Droning over mountains, over clouds at Alishan (阿里山)

What an unusual and awesome Easter break! My usual travel mates, Harshad and Tracy went on their own separate travel without me. Tracy went on a 12-day European tour alone and Harshad flew to Japan for business. Since I had a couple of meetings lined up in Taiwan, I decided to plan a short trip to Alishan over the long Easter-Ching Ming weekend.

While doing my travel research on Alishan (阿里山), I was so intrigued by its scenic natural beauty. A day before my trip, I bought a semi-professional aerial camera (DJI Inspire 1) to capture Alishan’s beauty. (Just one week after I bought the DJI Inspire 1, DJI launched its new Phantom 3 at 1/3 the cost!) I admit it was a costly impulse purchase. Boy, I didn’t expect the quadcopter to be that heavy and bulky. I never like the idea to check in any photographic equipments but the quadcopter is too big to carry onboard with its original case. In the end, I was charged a couple of hundred extra for overweight luggage and I was also stopped by the Hong Kong custom officers for carrying so many odd-looking oversized batteries. Thankfully, I managed to clear custom without any problem. The quadcopter was well-protected in its case and arrived without any defect.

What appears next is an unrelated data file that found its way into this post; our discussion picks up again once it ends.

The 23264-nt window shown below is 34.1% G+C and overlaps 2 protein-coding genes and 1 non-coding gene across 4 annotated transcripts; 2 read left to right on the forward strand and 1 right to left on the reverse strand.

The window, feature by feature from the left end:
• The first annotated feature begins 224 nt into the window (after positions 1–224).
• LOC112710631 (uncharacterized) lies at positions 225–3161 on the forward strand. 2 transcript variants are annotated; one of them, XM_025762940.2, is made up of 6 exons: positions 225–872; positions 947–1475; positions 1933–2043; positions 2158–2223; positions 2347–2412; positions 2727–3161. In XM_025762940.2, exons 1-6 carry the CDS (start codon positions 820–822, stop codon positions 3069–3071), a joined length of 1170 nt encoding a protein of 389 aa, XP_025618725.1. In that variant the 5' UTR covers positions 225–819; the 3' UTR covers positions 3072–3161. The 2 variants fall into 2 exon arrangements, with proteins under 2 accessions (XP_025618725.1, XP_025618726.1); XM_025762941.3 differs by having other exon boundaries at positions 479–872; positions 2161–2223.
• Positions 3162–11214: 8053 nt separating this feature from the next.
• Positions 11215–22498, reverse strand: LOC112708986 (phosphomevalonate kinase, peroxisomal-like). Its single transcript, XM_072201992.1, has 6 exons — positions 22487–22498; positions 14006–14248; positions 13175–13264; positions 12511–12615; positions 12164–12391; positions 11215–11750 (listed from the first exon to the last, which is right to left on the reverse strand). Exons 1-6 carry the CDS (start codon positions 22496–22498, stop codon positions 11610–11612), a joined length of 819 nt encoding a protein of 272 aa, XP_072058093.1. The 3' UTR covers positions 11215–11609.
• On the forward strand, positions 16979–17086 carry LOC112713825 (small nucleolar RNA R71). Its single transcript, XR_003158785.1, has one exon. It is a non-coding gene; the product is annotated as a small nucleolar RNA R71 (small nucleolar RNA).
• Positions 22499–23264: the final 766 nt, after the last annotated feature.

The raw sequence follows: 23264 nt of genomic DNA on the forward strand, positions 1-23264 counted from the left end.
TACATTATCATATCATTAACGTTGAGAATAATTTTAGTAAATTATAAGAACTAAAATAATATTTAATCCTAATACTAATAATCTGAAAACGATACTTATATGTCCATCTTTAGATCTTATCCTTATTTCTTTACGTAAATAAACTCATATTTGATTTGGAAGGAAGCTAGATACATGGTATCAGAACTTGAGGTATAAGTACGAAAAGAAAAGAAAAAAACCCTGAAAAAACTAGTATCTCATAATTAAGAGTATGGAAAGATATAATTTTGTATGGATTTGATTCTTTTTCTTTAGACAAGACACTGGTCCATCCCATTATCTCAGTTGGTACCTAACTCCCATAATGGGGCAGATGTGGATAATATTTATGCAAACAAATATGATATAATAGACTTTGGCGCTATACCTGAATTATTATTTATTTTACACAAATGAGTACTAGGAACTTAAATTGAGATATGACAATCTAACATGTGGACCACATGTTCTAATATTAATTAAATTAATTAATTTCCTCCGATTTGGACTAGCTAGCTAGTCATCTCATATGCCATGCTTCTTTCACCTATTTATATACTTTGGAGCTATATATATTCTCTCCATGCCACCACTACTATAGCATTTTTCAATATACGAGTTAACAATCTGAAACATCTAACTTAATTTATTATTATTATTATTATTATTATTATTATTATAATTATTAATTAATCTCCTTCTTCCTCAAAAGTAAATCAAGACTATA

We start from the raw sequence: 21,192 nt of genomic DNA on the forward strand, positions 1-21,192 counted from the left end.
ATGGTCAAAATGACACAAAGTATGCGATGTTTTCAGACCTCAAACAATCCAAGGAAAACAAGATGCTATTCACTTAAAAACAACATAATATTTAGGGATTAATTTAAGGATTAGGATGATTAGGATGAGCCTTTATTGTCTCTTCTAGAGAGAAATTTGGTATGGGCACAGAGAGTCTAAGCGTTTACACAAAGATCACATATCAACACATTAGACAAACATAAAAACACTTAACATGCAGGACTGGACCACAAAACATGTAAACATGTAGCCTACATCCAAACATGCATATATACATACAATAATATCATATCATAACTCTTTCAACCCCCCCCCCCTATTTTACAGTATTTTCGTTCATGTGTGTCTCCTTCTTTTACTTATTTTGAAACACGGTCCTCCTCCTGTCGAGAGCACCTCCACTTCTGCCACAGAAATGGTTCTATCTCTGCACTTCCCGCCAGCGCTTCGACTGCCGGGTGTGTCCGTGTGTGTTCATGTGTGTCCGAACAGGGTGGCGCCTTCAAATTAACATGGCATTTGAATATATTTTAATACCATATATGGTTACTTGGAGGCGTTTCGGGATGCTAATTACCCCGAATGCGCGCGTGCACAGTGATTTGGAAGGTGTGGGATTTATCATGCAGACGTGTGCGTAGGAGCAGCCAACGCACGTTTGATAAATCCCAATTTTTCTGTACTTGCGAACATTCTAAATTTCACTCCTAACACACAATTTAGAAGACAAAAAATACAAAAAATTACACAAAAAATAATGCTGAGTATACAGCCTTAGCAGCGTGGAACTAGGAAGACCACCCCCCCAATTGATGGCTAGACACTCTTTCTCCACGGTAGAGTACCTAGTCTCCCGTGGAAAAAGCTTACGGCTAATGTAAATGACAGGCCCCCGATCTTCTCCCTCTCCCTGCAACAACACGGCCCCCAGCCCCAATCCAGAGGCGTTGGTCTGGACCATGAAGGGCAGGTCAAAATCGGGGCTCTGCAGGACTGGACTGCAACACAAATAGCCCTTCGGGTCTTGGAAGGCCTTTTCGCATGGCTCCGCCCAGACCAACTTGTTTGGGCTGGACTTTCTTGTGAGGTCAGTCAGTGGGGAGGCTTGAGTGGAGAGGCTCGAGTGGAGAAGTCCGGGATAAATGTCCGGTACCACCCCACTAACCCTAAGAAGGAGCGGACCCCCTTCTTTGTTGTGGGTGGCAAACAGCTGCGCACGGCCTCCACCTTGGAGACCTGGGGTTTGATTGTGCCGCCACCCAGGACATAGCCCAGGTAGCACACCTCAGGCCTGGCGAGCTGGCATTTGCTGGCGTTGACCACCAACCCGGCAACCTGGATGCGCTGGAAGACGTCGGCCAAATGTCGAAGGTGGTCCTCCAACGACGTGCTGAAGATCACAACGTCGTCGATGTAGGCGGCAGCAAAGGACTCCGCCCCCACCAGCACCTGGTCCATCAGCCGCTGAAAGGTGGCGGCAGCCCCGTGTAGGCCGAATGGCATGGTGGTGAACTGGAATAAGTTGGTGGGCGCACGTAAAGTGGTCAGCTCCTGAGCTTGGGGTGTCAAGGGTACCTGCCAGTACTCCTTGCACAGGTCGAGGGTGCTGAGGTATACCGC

I took a 1.5-hour speed-train from Taipei to Chiayi (嘉義). Thanks to my friend Chen, he fetched me all the way to the mountain resort at Alishan National Scenic Area (阿里山國家風景區). It was an amazing 2-hour winding-mountainous drive. The resort is located high up in the mountain at 2,500m. Temperature fell drastically from 32°C to 14°C. At some point, we were driving through thick fog and light rain.

As it was still early, we made a short detour to the tallest mountain of Taiwan, the Yushan (玉山). There, Chen made a short stopover for me to fly the drone. While setting up the drone, a couple of mountain-campers walked over and gathered around me. They were avid photographers and were so curious about the device. They even posed with the drone. As it was my 2nd flight, I was nervous to crash the drone in front of them. That would be loss of face. Thankfully, inspire 1 lives up to its name and price tag. It is extremely easy to control, very powerful and sturdy. Despite the strong air current at the mountain top, taking off and landing was a breeze for me. I flew a few hundred meters over the valleys and levitate the device over the clouds. It was magnificent! I managed to capture one of the best sunsets ever!